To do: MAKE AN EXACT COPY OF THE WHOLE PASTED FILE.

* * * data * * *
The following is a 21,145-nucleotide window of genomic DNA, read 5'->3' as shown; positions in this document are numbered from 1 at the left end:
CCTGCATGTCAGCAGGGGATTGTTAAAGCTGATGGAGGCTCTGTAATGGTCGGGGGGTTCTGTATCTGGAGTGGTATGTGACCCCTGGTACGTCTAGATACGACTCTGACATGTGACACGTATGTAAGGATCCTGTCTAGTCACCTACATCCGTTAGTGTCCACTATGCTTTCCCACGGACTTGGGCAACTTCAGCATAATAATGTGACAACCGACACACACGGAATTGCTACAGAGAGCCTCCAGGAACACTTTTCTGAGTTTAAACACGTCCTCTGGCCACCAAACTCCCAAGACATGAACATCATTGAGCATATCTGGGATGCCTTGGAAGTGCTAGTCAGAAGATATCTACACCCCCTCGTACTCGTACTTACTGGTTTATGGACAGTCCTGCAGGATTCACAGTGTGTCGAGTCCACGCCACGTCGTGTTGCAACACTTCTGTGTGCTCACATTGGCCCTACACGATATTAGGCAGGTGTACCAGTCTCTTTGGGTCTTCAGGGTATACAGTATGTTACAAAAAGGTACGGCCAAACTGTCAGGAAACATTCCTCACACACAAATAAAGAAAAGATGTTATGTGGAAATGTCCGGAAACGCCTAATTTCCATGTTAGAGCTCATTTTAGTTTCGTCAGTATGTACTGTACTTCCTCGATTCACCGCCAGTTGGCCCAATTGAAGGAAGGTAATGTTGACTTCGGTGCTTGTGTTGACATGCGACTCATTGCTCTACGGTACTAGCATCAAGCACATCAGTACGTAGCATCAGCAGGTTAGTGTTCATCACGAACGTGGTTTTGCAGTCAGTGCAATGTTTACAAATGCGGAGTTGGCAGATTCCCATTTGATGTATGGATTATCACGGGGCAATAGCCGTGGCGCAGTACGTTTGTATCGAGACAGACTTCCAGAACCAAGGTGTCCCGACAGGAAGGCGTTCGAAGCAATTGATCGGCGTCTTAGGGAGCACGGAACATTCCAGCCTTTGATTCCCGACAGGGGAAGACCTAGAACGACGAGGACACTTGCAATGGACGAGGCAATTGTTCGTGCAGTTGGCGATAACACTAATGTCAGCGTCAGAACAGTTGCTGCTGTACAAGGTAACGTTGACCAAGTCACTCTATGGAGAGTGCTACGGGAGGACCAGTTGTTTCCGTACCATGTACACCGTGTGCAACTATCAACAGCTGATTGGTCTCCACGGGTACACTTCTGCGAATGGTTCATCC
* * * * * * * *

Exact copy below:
The following is a 21,145-nucleotide window of genomic DNA, read 5'->3' as shown; positions in this document are numbered from 1 at the left end:
CCTGCATGTCAGCAGGGGATTGTTAAAGCTGATGGAGGCTCTGTAATGGTCGGGGGGTTCTGTATCTGGAGTGGTATGTGACCCCTGGTACGTCTAGATACGACTCTGACATGTGACACGTATGTAAGGATCCTGTCTAGTCACCTACATCCGTTAGTGTCCACTATGCTTTCCCACGGACTTGGGCAACTTCAGCATAATAATGTGACAACCGACACACACGGAATTGCTACAGAGAGCCTCCAGGAACACTTTTCTGAGTTTAAACACGTCCTCTGGCCACCAAACTCCCAAGACATGAACATCATTGAGCATATCTGGGATGCCTTGGAAGTGCTAGTCAGAAGATATCTACACCCCCTCGTACTCGTACTTACTGGTTTATGGACAGTCCTGCAGGATTCACAGTGTGTCGAGTCCACGCCACGTCGTGTTGCAACACTTCTGTGTGCTCACATTGGCCCTACACGATATTAGGCAGGTGTACCAGTCTCTTTGGGTCTTCAGGGTATACAGTATGTTACAAAAAGGTACGGCCAAACTGTCAGGAAACATTCCTCACACACAAATAAAGAAAAGATGTTATGTGGAAATGTCCGGAAACGCCTAATTTCCATGTTAGAGCTCATTTTAGTTTCGTCAGTATGTACTGTACTTCCTCGATTCACCGCCAGTTGGCCCAATTGAAGGAAGGTAATGTTGACTTCGGTGCTTGTGTTGACATGCGACTCATTGCTCTACGGTACTAGCATCAAGCACATCAGTACGTAGCATCAGCAGGTTAGTGTTCATCACGAACGTGGTTTTGCAGTCAGTGCAATGTTTACAAATGCGGAGTTGGCAGATTCCCATTTGATGTATGGATTATCACGGGGCAATAGCCGTGGCGCAGTACGTTTGTATCGAGACAGACTTCCAGAACCAAGGTGTCCCGACAGGAAGGCGTTCGAAGCAATTGATCGGCGTCTTAGGGAGCACGGAACATTCCAGCCTTTGATTCCCGACAGGGGAAGACCTAGAACGACGAGGACACTTGCAATGGACGAGGCAATTGTTCGTGCAGTTGGCGATAACACTAATGTCAGCGTCAGAACAGTTGCTGCTGTACAAGGTAACGTTGACCAAGTCACTCTATGGAGAGTGCTACGGGAGGACCAGTTGTTTCCGTACCATGTACACCGTGTGCAACTATCAACAGCTGATTGGTCTCCACGGGTACACTTCTGCGAATGGTTCATCC